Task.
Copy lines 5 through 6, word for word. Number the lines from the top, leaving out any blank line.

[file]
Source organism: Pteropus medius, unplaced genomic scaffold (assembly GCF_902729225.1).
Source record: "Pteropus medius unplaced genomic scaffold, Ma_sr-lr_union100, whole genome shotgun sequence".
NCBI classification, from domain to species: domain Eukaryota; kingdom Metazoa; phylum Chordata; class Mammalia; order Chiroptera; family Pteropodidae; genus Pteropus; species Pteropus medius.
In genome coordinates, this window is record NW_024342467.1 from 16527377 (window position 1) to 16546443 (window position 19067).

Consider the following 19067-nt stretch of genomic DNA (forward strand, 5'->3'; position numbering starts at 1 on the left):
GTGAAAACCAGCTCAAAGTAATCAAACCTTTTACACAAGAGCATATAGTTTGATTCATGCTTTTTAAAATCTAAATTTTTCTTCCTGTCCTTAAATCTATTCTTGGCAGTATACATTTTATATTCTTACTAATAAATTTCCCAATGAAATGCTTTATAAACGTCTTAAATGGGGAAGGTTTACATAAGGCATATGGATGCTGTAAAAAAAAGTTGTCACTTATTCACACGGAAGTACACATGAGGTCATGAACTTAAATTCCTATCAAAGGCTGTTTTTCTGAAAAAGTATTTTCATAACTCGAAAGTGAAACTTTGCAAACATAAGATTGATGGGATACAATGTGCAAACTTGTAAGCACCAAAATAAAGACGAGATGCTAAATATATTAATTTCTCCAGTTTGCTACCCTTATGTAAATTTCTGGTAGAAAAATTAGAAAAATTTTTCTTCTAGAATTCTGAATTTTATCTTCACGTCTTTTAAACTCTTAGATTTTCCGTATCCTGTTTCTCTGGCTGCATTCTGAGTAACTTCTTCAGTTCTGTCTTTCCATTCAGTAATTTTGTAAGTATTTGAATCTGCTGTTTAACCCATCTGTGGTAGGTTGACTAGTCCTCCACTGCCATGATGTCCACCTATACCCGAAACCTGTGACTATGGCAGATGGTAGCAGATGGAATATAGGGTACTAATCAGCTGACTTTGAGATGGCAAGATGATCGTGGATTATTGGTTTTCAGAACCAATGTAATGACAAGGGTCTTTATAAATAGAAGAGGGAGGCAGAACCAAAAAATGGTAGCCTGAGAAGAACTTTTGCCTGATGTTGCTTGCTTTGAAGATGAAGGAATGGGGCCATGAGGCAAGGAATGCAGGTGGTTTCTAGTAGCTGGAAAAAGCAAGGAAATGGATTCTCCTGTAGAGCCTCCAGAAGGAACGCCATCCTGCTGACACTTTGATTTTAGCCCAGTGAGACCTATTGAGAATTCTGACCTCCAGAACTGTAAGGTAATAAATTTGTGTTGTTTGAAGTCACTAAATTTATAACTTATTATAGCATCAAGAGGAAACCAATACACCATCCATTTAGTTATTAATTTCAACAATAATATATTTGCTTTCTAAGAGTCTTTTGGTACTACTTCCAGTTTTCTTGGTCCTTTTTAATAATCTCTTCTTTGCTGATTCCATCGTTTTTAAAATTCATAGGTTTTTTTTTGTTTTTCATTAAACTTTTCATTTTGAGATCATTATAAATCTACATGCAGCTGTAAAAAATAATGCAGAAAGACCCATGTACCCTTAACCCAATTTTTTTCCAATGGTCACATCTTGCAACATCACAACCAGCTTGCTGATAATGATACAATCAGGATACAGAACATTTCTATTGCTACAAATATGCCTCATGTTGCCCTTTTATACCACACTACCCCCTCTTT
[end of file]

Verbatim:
Consider the following 19067-nt stretch of genomic DNA (forward strand, 5'->3'; position numbering starts at 1 on the left):
GTGAAAACCAGCTCAAAGTAATCAAACCTTTTACACAAGAGCATATAGTTTGATTCATGCTTTTTAAAATCTAAATTTTTCTTCCTGTCCTTAAATCTATTCTTGGCAGTATACATTTTATATTCTTACTAATAAATTTCCCAATGAAATGCTTTATAAACGTCTTAAATGGGGAAGGTTTACATAAGGCATATGGATGCTGTAAAAAAAAGTTGTCACTTATTCACACGGAAGTACACATGAGGTCATGAACTTAAATTCCTATCAAAGGCTGTTTTTCTGAAAAAGTATTTTCATAACTCGAAAGTGAAACTTTGCAAACATAAGATTGATGGGATACAATGTGCAAACTTGTAAGCACCAAAATAAAGACGAGATGCTAAATATATTAATTTCTCCAGTTTGCTACCCTTATGTAAATTTCTGGTAGAAAAATTAGAAAAATTTTTCTTCTAGAATTCTGAATTTTATCTTCACGTCTTTTAAACTCTTAGATTTTCCGTATCCTGTTTCTCTGGCTGCATTCTGAGTAACTTCTTCAGTTCTGTCTTTCCATTCAGTAATTTTGTAAGTATTTGAATCTGCTGTTTAACCCATCTGTGGTAGGTTGACTAGTCCTCCACTGCCATGATGTCCACCTATACCCGAAACCTGTGACTATGGCAGATGGTAGCAGATGGAATATAGGGTACTAATCAGCTGACTTTGAGATGGCAAGATGATCGTGGATTATTGGTTTTCAGAACCAATGTAATGACAAGGGTCTTTATAAATAGAAGAGGGAGGCAGAACCAAAAAATGGTAGCCTGAGAAGAACTTTTGCCTGATGTTGCTTGCTTTGAAGATGAAGGAATGGGGCCATGAGGCAAGGAATGCAGGTGGTTTCTAGTAGCTGGAAAAAGCAAGGAAATGGATTCTCCTGTAGAGCCTCCAGAAGGAACGCCATCCTGCTGACACTTTGATTTTAGCCCAGTGAGACCTATTGAGAATTCTGACCTCCAGAACTGTAAGGTAATAAATTTGTGTTGTTTGAAGTCACTAAATTTATAACTTATTATAGCATCAAGAGGAAACCAATACACCATCCATTTAGTTATTAATTTCAACAATAATATATTTGCTTTCTAAGAGTCTTTTGGTACTACTTCCAGTTTTCTTGGTCCTTTTTAATAATCTCTTCTTTGCTGATTCCATCGTTTTTAAAATTCATAGGTTTTTTTTTGTTTTTCATTAAACTTTTCATTTTGAGATCATTATAAATCTACATGCAGCTGTAAAAAATAATGCAGAAAGACCCATGTACCCTTAACCCAATTTTTTTCCAATGGTCACATCTTGCAACATCACAACCAGCTTGCTGATAATGATACAATCAGGATACAGAACATTTCTATTGCTACAAATATGCCTCATGTTGCCCTTTTATACCACACTACCCCCTCTTT